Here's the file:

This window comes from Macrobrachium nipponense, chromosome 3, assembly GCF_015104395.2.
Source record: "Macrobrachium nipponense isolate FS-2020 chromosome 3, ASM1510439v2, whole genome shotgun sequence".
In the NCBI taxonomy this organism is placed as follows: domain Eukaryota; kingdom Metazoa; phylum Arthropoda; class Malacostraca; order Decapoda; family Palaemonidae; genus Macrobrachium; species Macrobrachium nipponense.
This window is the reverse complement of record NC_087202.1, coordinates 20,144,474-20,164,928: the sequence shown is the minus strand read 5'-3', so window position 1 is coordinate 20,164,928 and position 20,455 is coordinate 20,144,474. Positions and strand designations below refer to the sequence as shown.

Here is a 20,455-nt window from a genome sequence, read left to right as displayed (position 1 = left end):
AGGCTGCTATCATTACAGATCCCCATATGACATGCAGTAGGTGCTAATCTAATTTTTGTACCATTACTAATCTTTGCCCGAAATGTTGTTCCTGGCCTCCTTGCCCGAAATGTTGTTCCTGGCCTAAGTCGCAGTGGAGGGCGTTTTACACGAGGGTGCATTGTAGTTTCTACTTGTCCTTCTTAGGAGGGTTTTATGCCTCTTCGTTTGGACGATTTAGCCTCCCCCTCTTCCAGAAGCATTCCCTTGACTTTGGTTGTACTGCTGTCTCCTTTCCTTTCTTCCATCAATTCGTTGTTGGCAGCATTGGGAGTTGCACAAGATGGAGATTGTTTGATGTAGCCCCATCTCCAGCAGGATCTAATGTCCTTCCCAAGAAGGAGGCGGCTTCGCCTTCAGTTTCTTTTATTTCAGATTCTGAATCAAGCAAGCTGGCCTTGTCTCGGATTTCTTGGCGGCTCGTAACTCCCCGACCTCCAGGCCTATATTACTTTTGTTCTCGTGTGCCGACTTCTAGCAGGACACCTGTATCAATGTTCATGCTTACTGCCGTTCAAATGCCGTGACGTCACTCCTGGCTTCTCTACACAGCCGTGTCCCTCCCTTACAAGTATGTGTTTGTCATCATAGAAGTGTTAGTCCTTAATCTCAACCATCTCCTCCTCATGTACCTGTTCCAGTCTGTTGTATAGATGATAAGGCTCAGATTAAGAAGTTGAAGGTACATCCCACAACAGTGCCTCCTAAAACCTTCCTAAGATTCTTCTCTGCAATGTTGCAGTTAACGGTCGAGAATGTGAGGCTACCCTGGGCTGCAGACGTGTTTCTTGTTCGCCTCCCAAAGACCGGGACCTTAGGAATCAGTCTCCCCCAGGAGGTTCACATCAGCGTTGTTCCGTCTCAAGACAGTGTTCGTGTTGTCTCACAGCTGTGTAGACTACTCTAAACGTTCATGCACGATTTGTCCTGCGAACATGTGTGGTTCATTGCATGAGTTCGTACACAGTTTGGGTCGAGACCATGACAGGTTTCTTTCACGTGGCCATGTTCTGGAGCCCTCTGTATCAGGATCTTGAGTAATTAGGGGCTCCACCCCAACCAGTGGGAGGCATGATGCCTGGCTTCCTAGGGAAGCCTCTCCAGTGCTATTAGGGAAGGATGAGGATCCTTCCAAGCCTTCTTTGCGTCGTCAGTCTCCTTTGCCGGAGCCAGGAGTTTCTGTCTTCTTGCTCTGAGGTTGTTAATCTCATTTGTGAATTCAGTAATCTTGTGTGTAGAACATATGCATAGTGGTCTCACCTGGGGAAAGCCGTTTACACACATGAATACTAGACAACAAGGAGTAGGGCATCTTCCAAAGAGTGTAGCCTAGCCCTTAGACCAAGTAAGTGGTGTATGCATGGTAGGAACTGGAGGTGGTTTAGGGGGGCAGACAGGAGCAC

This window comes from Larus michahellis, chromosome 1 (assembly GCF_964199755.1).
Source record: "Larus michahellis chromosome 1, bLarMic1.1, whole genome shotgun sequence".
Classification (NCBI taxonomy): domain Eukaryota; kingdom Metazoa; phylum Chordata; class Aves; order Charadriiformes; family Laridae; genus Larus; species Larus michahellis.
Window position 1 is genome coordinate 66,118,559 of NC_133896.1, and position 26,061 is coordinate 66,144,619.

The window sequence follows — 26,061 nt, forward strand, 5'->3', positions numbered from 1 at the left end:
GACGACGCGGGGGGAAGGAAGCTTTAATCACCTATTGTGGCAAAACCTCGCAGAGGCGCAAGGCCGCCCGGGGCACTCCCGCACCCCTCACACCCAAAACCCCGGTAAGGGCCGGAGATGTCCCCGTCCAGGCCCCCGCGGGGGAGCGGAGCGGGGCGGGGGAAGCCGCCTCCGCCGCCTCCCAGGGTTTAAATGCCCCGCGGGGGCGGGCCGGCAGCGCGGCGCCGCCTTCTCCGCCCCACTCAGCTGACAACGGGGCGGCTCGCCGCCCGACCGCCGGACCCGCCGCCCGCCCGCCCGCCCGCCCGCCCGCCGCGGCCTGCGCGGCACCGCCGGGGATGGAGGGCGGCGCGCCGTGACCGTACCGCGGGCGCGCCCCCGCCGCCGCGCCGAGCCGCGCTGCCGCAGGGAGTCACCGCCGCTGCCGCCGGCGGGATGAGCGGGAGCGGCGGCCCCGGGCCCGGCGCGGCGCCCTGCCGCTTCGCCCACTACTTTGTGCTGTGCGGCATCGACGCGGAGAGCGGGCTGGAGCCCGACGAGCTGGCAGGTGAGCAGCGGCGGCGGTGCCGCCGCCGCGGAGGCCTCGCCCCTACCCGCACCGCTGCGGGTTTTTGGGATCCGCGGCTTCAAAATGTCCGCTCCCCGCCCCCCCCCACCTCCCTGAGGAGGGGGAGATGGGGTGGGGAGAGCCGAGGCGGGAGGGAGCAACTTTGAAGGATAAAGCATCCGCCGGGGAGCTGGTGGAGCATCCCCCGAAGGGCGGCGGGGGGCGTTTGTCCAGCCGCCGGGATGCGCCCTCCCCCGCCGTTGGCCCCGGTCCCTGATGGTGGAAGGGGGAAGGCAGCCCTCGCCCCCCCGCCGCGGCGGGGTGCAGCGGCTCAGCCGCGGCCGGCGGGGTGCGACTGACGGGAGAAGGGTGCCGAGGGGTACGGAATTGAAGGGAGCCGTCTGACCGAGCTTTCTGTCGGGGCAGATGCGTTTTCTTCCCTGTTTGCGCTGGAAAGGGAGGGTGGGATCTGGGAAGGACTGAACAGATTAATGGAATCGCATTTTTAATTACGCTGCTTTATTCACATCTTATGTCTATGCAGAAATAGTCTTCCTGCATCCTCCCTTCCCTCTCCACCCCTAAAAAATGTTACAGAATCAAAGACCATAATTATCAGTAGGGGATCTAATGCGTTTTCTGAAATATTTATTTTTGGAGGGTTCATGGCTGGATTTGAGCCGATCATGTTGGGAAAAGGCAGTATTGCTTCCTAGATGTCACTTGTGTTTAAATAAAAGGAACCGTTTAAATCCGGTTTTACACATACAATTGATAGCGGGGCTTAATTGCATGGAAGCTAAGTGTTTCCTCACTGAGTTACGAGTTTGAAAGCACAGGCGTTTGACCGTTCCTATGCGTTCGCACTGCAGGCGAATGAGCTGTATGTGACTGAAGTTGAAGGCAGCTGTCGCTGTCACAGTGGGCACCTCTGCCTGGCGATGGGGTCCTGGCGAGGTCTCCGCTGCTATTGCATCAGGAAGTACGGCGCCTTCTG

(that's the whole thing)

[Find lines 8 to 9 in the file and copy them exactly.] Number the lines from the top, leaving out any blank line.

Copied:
Source record: "Larus michahellis chromosome 1, bLarMic1.1, whole genome shotgun sequence".
Classification (NCBI taxonomy): domain Eukaryota; kingdom Metazoa; phylum Chordata; class Aves; order Charadriiformes; family Laridae; genus Larus; species Larus michahellis.